• Set boundaries early – I often hear from clients that they are expected to be available for work more regularly now that they work from home. In these circumstances, it’s important to set boundaries. You can set boundaries at any time. Realistically, however, boundaries are commonly discussed at performance reviews, in meetings with supervisors, or upon being hired. Examples of boundaries may be turning off work-related notification when not on work hours or identifying boundaries related to work tasks.
  • Take intentional breaks – We are humans, not robots, and even robots need to recharge. When looking at your calendar, set aside specific times each day and week that you take a break. When taking breaks, rest mindfully or engage a different part of your brain so your work brain can rest. 
  • Have multiple sources of purpose – If we only feel fulfilled by one purpose, we can easily experience burnout. I love my role as a therapist, but when I feel like my life is entirely oriented around therapy, I notice that I lose motivation. Engaging intentionally in relationships and training for marathons are two ways that I find purpose outside of my job which helps me avoid burnout.
  • Maintain personal routines – As humans, we thrive with structure. To avoid burnout, create a structure that works for you. I often encourage my clients to map out their week with this activity. You’ll see how you currently spend your time, and you can build a routine related to your current behavior.

How to manage burnout when it happens

You may read over the symptoms of burnout and recognize yourself. If that feels true for you, here are tips on how to manage burnout after it has begun.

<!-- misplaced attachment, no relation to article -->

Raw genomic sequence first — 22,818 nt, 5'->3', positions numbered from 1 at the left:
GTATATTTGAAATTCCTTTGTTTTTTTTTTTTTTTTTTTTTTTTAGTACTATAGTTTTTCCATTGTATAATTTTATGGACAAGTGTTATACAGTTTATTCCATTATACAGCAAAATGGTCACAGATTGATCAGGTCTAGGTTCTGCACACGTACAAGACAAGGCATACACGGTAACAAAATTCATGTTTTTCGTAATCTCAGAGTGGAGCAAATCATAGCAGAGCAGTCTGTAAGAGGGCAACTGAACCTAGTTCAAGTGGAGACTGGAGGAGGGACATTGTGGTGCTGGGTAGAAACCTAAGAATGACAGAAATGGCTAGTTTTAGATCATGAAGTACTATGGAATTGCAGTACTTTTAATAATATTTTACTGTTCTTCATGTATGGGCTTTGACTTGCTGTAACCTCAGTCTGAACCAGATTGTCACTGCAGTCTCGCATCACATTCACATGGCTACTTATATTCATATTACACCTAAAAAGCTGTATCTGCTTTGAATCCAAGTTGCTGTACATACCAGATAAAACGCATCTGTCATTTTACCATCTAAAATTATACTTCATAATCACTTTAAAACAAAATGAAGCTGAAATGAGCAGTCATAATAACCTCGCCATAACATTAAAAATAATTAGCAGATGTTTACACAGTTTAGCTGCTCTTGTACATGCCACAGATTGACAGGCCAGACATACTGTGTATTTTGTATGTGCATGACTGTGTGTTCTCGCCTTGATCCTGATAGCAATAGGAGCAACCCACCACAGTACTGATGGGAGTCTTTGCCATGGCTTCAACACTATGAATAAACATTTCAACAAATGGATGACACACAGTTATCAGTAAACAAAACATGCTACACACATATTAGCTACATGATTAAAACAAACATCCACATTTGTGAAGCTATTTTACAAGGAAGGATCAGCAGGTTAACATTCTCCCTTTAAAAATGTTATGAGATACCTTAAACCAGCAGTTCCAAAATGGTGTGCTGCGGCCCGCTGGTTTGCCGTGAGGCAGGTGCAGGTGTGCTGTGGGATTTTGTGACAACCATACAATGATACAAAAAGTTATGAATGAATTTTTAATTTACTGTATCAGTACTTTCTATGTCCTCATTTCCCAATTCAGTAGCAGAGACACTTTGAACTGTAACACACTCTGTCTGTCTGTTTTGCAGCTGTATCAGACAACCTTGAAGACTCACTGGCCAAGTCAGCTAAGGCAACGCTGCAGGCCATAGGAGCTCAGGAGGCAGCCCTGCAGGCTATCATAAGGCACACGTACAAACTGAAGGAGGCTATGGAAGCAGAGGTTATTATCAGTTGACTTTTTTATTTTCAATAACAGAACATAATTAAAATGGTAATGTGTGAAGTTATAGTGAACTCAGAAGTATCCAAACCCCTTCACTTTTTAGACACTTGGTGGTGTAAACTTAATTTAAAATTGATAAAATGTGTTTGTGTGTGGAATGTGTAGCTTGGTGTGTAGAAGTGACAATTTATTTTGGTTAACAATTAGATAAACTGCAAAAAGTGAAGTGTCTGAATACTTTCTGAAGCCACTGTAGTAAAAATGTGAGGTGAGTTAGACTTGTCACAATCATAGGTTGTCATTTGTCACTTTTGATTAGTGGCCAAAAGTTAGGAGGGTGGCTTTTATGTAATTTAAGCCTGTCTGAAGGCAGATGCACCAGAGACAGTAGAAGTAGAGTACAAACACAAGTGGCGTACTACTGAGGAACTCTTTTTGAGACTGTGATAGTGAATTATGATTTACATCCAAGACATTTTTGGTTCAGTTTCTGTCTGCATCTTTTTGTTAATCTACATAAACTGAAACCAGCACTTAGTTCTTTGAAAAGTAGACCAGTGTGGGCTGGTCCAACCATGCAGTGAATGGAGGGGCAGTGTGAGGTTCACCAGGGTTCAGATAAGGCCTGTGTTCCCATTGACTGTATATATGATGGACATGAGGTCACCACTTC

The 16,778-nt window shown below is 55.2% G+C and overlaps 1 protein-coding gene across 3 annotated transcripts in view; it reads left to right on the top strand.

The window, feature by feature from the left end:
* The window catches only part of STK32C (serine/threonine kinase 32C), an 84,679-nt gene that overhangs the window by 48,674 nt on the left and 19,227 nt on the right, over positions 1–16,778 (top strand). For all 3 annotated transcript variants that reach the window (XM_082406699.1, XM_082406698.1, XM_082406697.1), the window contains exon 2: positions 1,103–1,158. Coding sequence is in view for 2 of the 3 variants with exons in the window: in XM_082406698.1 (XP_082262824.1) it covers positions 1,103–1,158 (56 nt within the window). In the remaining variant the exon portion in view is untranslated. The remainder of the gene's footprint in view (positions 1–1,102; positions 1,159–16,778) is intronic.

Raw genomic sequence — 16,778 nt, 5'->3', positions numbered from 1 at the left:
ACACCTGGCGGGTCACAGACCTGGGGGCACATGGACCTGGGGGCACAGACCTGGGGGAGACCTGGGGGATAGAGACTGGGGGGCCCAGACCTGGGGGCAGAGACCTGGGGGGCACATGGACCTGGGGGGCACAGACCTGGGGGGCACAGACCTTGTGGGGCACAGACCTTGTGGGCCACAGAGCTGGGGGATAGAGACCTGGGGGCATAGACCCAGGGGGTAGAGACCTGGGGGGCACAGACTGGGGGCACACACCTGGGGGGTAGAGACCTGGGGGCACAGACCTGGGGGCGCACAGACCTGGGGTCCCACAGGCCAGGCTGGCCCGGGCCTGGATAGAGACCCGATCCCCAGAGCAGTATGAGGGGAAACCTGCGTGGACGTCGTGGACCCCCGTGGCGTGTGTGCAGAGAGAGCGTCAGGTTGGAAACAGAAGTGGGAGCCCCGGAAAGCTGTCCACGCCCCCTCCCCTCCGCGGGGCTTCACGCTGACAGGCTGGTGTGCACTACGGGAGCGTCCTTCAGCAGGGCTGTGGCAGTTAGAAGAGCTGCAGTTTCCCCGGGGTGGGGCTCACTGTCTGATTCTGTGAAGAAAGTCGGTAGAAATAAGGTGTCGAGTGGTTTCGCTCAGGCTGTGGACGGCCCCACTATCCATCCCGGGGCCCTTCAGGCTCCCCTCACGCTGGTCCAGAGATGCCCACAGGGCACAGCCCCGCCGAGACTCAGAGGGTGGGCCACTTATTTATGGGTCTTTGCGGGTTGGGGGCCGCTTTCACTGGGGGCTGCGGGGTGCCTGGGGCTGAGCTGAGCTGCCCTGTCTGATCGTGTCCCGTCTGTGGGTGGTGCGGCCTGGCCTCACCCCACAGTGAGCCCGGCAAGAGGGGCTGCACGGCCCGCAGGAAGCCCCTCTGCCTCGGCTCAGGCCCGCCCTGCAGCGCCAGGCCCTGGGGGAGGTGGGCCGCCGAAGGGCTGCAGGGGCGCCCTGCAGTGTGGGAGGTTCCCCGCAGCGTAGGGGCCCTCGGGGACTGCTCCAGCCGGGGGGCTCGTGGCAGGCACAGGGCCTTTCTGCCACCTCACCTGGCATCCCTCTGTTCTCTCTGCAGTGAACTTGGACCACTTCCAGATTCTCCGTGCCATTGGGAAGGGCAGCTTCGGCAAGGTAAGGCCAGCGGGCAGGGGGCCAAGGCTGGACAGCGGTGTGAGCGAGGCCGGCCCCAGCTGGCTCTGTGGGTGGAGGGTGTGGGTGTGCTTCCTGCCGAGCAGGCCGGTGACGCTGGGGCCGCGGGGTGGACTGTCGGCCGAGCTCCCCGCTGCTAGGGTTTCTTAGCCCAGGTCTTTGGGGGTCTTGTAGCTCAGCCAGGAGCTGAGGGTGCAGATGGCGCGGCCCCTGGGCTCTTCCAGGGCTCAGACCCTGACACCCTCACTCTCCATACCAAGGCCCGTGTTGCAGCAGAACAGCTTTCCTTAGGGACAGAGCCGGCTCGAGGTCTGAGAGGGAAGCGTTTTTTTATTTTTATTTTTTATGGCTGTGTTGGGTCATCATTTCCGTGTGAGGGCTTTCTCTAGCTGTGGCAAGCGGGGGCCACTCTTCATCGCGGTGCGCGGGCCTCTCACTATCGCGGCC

• Identify the stressor– It’s very challenging to overcome burnout if you do not know the cause. Sometimes it’s obvious and other times it is more complex. Take time to reflect on the root cause of your stress.
  • Engage with your personal support system – Reach out to the people you love and trust. Tell them what you are experiencing and ask for what you need whether it is advice or a listening ear. Isolation is a sign of burnout; connection is the antidote.
  • Meet your needs – Try reflecting on Maslow’s Hierarchy of Needs. If a basic need is not met, like physical safety, a higher-level need cannot be managed. 
  • Change what you can – Making change is necessary to manage burnout. The change may feel small—like running five days a week instead of six—or it may feel large, like transitioning careers. If your burnout abates, you will know you have made the right change.

Burnout may be common, but it does not have to be chronic. Use this guide to support your relationship with burnout to support more balance in your life.

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Mental Health Think & Feel

About Sarah Beerman

Sarah Beerman is a licensed social worker and certified alcohol and drug counselor. Sarah received her MSW from Loyola University and Chicago and currently works as an individual and group therapist for Clarity Clinic Chicago with an emphasis in addiction and trauma work. While Sarah believes that therapy is a significant and often necessary tool to foster personal and community wellness, Sarah believes in caring for the whole person and whole community. Sarah works towards this value by engaging in Chicago’s running and yoga communities, tapping into several book clubs and indulging in the bachelor. Sarah hopes to support you in the process in discovering what brings you value in yourself and your community.